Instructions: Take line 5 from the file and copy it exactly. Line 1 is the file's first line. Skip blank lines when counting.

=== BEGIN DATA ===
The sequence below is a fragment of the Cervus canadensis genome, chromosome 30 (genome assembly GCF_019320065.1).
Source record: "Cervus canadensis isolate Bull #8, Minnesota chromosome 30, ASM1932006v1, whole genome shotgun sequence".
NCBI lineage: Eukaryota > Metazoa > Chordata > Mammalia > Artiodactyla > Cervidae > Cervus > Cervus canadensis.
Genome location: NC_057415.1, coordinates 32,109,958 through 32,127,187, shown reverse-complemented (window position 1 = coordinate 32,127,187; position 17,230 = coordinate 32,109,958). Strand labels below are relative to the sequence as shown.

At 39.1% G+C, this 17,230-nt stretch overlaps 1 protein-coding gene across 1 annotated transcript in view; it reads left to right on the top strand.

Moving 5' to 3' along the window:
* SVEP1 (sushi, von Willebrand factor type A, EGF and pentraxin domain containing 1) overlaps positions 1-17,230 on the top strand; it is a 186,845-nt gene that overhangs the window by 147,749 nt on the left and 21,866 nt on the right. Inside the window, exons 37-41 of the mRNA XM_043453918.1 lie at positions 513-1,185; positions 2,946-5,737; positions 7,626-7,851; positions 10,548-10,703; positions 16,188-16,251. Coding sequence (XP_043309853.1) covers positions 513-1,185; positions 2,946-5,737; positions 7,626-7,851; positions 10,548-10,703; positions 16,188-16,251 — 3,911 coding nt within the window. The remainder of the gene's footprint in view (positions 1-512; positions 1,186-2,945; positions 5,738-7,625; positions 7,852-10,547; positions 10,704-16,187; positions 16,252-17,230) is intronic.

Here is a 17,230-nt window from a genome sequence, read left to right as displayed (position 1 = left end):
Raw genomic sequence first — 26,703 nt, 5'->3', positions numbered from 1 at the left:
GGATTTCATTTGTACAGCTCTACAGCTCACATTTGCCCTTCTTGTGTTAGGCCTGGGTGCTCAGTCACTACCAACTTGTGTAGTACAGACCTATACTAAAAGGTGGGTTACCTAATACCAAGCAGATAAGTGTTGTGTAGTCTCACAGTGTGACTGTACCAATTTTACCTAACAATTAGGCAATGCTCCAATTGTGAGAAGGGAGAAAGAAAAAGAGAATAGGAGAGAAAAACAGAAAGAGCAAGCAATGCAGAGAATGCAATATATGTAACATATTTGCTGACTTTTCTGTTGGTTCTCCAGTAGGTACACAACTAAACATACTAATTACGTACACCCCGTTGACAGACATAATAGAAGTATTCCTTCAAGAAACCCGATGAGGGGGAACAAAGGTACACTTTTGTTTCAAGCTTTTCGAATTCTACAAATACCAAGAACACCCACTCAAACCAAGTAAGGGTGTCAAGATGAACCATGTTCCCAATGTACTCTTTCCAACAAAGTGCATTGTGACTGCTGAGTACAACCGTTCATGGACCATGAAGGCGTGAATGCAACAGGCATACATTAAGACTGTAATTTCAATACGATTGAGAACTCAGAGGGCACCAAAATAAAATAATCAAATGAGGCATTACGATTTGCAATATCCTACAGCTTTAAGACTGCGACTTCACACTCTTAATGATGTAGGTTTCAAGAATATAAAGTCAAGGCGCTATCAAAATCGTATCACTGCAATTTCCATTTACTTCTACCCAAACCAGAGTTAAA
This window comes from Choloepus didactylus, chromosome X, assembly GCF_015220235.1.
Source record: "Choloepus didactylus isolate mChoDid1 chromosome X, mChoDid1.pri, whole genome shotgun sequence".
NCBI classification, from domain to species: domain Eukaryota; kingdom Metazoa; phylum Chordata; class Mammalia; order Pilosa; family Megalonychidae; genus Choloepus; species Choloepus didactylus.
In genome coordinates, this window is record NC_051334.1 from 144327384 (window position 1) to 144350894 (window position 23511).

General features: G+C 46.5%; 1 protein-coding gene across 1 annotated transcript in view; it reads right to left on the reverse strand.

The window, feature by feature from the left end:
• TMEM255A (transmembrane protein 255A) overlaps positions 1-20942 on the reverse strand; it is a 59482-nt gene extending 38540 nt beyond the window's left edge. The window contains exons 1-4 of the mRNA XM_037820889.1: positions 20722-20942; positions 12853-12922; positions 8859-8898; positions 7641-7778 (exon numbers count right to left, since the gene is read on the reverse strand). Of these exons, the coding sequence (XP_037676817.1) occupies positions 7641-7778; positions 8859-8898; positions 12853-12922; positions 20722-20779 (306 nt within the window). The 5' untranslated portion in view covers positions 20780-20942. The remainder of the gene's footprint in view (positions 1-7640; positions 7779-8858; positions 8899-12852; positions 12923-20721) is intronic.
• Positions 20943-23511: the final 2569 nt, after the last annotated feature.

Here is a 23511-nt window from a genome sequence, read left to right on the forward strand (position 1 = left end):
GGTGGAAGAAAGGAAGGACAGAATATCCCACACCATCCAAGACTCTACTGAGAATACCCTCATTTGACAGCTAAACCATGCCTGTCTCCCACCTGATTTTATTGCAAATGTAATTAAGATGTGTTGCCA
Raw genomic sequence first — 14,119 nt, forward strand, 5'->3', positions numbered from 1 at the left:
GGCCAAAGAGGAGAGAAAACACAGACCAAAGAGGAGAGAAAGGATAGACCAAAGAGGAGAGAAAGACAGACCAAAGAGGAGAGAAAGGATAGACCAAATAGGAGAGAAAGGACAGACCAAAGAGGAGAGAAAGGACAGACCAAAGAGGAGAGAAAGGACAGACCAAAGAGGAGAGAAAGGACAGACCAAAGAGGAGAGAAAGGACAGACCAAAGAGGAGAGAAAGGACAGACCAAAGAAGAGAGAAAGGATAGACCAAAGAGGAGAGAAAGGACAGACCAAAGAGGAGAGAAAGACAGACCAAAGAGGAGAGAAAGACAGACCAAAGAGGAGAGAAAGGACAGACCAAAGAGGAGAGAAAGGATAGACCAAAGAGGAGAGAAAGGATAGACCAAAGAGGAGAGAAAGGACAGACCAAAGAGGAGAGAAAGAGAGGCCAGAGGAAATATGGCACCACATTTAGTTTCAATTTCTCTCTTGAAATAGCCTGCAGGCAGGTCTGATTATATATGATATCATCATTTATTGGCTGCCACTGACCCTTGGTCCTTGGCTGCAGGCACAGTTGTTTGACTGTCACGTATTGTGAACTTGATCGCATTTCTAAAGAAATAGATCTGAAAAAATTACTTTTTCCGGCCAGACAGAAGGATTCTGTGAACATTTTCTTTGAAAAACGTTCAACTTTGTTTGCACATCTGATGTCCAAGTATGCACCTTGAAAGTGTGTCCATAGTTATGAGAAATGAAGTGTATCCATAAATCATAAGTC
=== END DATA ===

At 39.1% G+C, this 17,230-nt stretch overlaps 1 protein-coding gene across 1 annotated transcript in view; it reads left to right on the top strand.